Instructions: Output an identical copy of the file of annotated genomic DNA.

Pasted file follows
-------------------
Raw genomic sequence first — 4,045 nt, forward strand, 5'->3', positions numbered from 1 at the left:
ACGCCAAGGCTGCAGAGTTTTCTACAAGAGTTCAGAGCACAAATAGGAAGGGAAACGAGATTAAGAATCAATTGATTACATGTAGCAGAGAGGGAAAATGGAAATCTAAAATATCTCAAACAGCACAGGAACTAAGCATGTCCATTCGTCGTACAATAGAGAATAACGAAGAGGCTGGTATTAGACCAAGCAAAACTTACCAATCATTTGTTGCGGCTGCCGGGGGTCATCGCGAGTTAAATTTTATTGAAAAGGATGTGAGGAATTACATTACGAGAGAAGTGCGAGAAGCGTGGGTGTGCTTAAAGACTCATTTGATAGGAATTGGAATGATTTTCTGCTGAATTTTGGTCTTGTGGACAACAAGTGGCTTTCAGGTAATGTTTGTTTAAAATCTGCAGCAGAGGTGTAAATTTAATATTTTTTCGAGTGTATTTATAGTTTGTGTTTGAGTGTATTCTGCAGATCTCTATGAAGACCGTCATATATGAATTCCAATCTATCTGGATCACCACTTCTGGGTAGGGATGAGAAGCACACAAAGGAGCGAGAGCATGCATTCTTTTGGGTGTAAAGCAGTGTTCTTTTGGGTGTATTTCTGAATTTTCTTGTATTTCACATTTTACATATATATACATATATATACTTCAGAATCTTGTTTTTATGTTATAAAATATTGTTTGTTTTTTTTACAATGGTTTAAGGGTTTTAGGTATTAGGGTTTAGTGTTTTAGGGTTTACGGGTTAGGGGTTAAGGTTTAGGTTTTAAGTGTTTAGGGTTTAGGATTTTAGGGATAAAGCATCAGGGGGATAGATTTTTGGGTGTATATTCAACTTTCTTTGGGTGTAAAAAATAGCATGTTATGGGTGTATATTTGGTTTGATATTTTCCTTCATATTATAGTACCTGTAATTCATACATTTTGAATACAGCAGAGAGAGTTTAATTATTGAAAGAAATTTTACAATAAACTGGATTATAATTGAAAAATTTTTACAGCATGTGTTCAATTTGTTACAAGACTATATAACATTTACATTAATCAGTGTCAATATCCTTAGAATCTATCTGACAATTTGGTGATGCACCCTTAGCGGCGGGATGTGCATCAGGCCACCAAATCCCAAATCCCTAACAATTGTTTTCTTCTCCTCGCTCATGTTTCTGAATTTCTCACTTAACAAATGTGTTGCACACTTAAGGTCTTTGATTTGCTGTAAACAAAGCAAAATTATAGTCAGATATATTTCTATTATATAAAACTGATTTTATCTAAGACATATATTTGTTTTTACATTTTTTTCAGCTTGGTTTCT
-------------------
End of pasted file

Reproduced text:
Raw genomic sequence first — 4,045 nt, forward strand, 5'->3', positions numbered from 1 at the left:
ACGCCAAGGCTGCAGAGTTTTCTACAAGAGTTCAGAGCACAAATAGGAAGGGAAACGAGATTAAGAATCAATTGATTACATGTAGCAGAGAGGGAAAATGGAAATCTAAAATATCTCAAACAGCACAGGAACTAAGCATGTCCATTCGTCGTACAATAGAGAATAACGAAGAGGCTGGTATTAGACCAAGCAAAACTTACCAATCATTTGTTGCGGCTGCCGGGGGTCATCGCGAGTTAAATTTTATTGAAAAGGATGTGAGGAATTACATTACGAGAGAAGTGCGAGAAGCGTGGGTGTGCTTAAAGACTCATTTGATAGGAATTGGAATGATTTTCTGCTGAATTTTGGTCTTGTGGACAACAAGTGGCTTTCAGGTAATGTTTGTTTAAAATCTGCAGCAGAGGTGTAAATTTAATATTTTTTCGAGTGTATTTATAGTTTGTGTTTGAGTGTATTCTGCAGATCTCTATGAAGACCGTCATATATGAATTCCAATCTATCTGGATCACCACTTCTGGGTAGGGATGAGAAGCACACAAAGGAGCGAGAGCATGCATTCTTTTGGGTGTAAAGCAGTGTTCTTTTGGGTGTATTTCTGAATTTTCTTGTATTTCACATTTTACATATATATACATATATATACTTCAGAATCTTGTTTTTATGTTATAAAATATTGTTTGTTTTTTTTACAATGGTTTAAGGGTTTTAGGTATTAGGGTTTAGTGTTTTAGGGTTTACGGGTTAGGGGTTAAGGTTTAGGTTTTAAGTGTTTAGGGTTTAGGATTTTAGGGATAAAGCATCAGGGGGATAGATTTTTGGGTGTATATTCAACTTTCTTTGGGTGTAAAAAATAGCATGTTATGGGTGTATATTTGGTTTGATATTTTCCTTCATATTATAGTACCTGTAATTCATACATTTTGAATACAGCAGAGAGAGTTTAATTATTGAAAGAAATTTTACAATAAACTGGATTATAATTGAAAAATTTTTACAGCATGTGTTCAATTTGTTACAAGACTATATAACATTTACATTAATCAGTGTCAATATCCTTAGAATCTATCTGACAATTTGGTGATGCACCCTTAGCGGCGGGATGTGCATCAGGCCACCAAATCCCAAATCCCTAACAATTGTTTTCTTCTCCTCGCTCATGTTTCTGAATTTCTCACTTAACAAATGTGTTGCACACTTAAGGTCTTTGATTTGCTGTAAACAAAGCAAAATTATAGTCAGATATATTTCTATTATATAAAACTGATTTTATCTAAGACATATATTTGTTTTTACATTTTTTTCAGCTTGGTTTCT